Saturday, February 23, 2013

Thyroid Hormone, Desaturase Enzymes, and the Implications on Membranes and Energy Generation

Purely based on physical and chemical considerations, it’s becoming clear that higher   membrane saturation indices go hand in hand with longevity and a greater resistance to toxic substances like lipopolysaccharide.

The types of saturated fats and unsaturated fats, as well as the proportion of each in the cellular membranes, are governed largely by the types of fats ingested and the body’s nutritional status and hormonal milieu.  It’s been touched on previously on this blog but insulin, for instance, activates several desaturase enzymes, which explains why fats synthesized from carbohydrates, via DNL, consist of a mixture of saturated & monounsaturated fats.

(On the other hand, food restriction tends to increase the saturation indices of membranes, and not simply because food-restricted individuals are incidentally ingesting less unsaturated fats, as I’ve recently heard suggested off hand.)

These inherent processes, whereby saturated fats are converted to unsaturated fats, seem to be important for controlling the fluidity of cellular membranes so that enzymes, such as lipases, which only operate within a range of membrane viscosities, can act on cellular lipids.  Oxygen and the reducing equivalents, NADH & NADPH, are essential cofactors of the desaturase enzymes. (Fructose depletes NADH.)

Thyroid supplement users should take note of the fact that thyroid hormone tends to decrease the saturation indices of membranes.

Friday, February 15, 2013

The Half-Life of Human Fat Tissue is 600 Days?



In the 1940s, some of the toxic effects of fish oil (such as testicular degeneration, softening of the brain, muscle damage, and spontaneous cancer) were found to result from an induced vitamin E deficiency. Unfortunately, there isn't much reason to think that just supplementing vitamin E will provide general protection against the unsaturated fats. The half-life of fats in human adipose tissue is about 600 days, meaning that significant amounts of previously consumed oils will still be present up to four years after they have been removed from the diet.  - Dr. Ray Peat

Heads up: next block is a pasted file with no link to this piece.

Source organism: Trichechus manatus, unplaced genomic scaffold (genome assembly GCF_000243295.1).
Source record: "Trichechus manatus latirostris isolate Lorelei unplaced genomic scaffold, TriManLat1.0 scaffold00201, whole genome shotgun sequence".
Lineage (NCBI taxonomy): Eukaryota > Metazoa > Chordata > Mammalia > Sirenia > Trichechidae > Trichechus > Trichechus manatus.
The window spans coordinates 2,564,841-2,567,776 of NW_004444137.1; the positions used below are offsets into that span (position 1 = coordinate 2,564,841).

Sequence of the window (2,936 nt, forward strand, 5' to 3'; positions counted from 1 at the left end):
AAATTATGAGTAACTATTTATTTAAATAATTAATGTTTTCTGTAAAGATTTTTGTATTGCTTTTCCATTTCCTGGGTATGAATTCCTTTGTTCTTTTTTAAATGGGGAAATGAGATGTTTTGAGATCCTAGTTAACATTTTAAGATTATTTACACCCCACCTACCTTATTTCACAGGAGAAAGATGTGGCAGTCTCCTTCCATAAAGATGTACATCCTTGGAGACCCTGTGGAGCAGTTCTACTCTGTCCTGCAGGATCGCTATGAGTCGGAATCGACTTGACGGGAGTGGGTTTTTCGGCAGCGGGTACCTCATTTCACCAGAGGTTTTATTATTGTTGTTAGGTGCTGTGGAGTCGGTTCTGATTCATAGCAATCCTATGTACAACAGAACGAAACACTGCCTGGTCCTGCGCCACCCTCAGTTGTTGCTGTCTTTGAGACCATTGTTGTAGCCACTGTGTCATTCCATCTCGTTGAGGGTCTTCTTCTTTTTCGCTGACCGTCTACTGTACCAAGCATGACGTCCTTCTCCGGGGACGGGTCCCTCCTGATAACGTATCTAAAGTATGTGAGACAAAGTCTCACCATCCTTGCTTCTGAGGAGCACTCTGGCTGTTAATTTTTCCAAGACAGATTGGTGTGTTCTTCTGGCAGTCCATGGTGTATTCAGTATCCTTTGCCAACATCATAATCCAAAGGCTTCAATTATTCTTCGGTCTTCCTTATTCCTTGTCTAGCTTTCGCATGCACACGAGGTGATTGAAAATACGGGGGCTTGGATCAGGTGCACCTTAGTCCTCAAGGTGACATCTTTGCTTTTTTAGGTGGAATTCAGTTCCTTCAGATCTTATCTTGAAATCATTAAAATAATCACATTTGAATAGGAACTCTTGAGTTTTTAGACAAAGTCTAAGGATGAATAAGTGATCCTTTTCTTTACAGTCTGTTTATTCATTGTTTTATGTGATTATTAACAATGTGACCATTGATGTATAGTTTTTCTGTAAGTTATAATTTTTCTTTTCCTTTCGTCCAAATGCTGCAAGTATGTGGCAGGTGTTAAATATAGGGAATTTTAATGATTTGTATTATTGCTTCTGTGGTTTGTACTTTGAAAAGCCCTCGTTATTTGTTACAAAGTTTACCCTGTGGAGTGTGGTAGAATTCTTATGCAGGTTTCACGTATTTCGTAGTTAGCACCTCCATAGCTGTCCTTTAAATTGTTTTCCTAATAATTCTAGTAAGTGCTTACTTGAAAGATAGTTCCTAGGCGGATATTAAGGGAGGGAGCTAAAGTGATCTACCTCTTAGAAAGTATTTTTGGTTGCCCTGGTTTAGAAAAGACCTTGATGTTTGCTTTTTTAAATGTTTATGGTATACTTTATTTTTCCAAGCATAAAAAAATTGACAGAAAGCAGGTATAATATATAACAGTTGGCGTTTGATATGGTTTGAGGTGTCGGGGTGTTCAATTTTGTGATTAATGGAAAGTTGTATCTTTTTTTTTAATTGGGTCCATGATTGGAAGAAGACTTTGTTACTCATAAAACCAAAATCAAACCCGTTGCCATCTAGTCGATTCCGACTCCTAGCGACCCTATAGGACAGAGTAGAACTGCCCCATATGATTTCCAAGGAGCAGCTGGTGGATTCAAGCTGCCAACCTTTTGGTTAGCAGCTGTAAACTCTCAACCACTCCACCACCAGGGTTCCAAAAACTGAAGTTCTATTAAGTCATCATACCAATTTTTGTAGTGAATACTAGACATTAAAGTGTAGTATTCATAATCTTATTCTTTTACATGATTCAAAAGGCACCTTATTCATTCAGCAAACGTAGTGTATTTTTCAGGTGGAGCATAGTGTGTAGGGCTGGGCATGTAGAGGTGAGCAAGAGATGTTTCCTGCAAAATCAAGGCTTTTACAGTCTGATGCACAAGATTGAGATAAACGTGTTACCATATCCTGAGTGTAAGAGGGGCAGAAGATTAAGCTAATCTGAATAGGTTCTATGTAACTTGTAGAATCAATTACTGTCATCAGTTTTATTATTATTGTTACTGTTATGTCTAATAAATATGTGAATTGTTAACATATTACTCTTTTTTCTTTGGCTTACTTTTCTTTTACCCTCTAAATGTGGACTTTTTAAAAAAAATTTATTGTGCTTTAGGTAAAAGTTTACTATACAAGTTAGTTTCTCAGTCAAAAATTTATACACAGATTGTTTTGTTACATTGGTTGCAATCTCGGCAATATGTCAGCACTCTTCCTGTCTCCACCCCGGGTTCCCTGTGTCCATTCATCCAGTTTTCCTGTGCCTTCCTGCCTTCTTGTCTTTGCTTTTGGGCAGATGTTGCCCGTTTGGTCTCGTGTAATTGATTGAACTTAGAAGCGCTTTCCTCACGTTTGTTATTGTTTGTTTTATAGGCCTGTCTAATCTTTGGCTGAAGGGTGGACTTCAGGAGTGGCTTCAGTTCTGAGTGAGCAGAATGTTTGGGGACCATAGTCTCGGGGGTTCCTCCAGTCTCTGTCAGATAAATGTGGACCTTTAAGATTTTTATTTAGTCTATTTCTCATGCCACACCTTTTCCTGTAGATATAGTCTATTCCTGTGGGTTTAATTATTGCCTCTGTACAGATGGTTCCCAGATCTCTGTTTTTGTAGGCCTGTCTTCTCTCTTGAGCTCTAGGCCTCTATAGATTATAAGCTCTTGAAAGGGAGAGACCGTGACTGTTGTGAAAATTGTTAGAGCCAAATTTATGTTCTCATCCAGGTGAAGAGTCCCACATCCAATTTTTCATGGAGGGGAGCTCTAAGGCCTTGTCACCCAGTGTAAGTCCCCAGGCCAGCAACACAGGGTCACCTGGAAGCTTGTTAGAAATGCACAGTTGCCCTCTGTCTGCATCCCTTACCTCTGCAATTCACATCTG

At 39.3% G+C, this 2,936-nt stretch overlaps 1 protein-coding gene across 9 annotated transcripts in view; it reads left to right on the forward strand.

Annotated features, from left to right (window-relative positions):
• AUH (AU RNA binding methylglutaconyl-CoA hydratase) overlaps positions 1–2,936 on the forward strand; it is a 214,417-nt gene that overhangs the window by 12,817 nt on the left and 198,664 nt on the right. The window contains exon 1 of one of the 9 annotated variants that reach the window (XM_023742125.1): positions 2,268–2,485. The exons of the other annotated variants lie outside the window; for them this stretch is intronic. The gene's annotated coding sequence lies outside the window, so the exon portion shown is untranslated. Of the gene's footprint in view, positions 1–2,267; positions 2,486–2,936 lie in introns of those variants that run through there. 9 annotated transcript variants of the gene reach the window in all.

If there was ever an adage passed around by Dr. Peat’s followers that’s left my head spinning, it’s this one.  Several people have so far asked me to comment on it so here we go.

Bear in mind that triglycerides are continuously being broken down into their component fatty acids and glycerol by the enzyme hormone-sensitive lipase (HSL), which is inhibited by insulin and activated by noradrenalin.  Some degree of lipolysis and reesterification is happening all the time.  This is called the triglyceride-fatty acid cycle.2

Dr. Peat says that the half-life of fat in the adipose tissue is 600 days.  The half-life is the time it takes for the concentration of a substance to decrease by half.  So after 1 half-life, the concentration would have fallen to one-half of the original concentration; after 2 half-lives, the concentration would have fallen to one-quarter of the original concentration; after 3 half-lives, the concentration would have fallen to one-eighth of the original concentration; and so forth.

The half-life quoted by Dr. Peat was not explained in the study referenced by him, and so I followed the breadcrumbs to a paper by Hirsch and colleagues, which was luckily available (Hirsch, Farquhar, Ahrens, Peterson, & Stoffel, 1960).

Thursday, February 14, 2013

Insulin's Role in Blood Glucose Regulation




"Insulin is important in the regulation of blood sugar, but its importance has been exaggerated because of the diabetes/insulin industry. Insulin itself has been found to account for only about 8% of the "insulin-like activity" of the blood, with potassium being probably the largest factor. There probably isn't any process in the body that doesn't potentially affect blood sugar.


When I initially read this quotation posted by one of Dr. Peat’s ardent followers on Facebook, it caught my attention because I was under the impression that insulin was the dominant factor in regulating blood glucose levels.

Normally, when blood levels increase, the beta-cells of the pancreatic islets secrete insulin into the bloodstream, where it binds to insulin receptors on organs and tissues throughout the body.  The adipose tissue, liver, and muscles are the principle sites that insulin exerts its actions on.  In effect, insulin is a storage hormone that rapidly clears nutrients out of the bloodstream.